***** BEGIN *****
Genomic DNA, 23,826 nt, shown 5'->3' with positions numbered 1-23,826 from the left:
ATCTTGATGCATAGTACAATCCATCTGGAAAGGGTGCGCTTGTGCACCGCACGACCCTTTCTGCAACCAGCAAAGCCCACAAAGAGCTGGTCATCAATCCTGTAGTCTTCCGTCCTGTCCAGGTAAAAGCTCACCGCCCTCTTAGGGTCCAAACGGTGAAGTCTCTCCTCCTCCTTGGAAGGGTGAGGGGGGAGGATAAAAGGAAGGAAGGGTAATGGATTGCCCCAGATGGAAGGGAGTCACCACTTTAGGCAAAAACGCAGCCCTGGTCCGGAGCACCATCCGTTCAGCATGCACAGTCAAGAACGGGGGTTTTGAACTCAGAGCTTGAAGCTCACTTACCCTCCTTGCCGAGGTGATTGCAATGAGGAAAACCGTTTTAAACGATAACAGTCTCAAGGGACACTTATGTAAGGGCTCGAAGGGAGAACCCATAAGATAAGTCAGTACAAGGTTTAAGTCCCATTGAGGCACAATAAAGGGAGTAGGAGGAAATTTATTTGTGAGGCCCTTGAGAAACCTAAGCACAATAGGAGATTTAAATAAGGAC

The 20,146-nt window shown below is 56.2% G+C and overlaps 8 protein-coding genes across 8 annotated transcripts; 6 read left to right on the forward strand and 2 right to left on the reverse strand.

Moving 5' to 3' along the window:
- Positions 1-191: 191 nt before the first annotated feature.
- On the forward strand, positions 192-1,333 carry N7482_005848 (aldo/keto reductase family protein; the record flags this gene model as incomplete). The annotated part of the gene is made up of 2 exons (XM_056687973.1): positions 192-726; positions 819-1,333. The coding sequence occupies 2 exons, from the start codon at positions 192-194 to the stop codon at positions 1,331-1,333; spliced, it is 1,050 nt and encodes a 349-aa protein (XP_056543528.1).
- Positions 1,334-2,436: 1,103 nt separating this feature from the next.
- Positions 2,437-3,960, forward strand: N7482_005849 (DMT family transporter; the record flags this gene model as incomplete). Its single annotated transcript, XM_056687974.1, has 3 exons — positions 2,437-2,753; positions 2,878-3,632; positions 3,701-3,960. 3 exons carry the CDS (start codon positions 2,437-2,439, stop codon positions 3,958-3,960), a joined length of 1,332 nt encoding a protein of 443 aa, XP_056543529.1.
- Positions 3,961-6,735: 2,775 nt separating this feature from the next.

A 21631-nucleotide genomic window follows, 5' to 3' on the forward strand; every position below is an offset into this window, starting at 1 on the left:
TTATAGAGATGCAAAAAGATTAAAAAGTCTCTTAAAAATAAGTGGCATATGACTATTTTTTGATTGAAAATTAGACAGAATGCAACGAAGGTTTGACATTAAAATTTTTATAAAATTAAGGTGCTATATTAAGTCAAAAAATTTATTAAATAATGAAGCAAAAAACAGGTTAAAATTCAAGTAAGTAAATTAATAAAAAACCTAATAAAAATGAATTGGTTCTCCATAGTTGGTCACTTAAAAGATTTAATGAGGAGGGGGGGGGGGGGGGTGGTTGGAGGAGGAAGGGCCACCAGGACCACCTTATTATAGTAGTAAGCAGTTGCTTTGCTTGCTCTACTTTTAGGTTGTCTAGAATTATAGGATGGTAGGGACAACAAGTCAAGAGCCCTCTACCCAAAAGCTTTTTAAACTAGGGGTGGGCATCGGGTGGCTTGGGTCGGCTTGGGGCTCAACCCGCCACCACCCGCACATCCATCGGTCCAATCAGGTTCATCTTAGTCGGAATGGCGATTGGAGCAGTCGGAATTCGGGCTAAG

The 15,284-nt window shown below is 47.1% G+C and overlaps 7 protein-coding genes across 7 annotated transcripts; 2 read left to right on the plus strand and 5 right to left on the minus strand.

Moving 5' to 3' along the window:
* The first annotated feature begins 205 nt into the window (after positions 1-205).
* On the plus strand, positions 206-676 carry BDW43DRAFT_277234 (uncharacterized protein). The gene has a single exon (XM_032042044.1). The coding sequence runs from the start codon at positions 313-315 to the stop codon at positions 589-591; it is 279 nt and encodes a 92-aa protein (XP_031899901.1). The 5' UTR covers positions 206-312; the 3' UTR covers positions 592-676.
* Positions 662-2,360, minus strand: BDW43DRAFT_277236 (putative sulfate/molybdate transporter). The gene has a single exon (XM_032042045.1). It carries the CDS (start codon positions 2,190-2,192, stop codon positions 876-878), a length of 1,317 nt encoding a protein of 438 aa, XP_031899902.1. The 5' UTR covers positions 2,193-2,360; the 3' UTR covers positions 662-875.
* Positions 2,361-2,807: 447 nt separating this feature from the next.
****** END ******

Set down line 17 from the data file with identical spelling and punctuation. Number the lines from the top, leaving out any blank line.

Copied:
* Positions 2,361-2,807: 447 nt separating this feature from the next.